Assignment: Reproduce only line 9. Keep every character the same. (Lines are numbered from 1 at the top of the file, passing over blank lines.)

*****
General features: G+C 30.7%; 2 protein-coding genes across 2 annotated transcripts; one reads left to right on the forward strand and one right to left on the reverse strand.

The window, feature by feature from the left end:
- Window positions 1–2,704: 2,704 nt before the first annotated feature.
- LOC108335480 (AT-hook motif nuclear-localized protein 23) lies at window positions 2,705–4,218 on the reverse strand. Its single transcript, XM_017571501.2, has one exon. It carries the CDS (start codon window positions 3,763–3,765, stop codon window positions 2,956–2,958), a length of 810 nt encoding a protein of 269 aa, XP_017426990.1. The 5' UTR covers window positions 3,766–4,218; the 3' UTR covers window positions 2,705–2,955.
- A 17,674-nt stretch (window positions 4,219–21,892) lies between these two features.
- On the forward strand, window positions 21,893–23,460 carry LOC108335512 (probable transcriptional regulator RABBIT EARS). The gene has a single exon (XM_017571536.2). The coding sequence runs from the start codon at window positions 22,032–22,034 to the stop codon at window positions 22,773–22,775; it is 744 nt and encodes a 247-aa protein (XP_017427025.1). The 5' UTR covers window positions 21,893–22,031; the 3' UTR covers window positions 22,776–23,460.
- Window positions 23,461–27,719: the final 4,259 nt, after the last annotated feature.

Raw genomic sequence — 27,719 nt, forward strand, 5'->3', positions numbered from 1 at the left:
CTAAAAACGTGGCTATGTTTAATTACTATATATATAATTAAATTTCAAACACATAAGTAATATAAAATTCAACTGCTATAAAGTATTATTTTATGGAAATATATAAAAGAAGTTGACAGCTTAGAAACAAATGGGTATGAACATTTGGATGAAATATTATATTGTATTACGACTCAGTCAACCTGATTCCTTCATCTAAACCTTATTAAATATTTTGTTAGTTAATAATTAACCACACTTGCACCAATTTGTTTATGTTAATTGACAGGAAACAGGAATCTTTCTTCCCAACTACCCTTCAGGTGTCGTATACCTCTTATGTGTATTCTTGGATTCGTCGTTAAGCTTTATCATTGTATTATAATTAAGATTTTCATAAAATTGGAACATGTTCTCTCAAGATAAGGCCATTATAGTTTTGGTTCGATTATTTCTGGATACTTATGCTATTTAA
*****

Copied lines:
CTAAAAACGTGGCTATGTTTAATTACTATATATATAATTAAATTTCAAACACATAAGTAATATAAAATTCAACTGCTATAAAGTATTATTTTATGGAAATATATAAAAGAAGTTGACAGCTTAGAAACAAATGGGTATGAACATTTGGATGAAATATTATATTGTATTACGACTCAGTCAACCTGATTCCTTCATCTAAACCTTATTAAATATTTTGTTAGTTAATAATTAACCACACTTGCACCAATTTGTTTATGTTAATTGACAGGAAACAGGAATCTTTCTTCCCAACTACCCTTCAGGTGTCGTATACCTCTTATGTGTATTCTTGGATTCGTCGTTAAGCTTTATCATTGTATTATAATTAAGATTTTCATAAAATTGGAACATGTTCTCTCAAGATAAGGCCATTATAGTTTTGGTTCGATTATTTCTGGATACTTATGCTATTTAA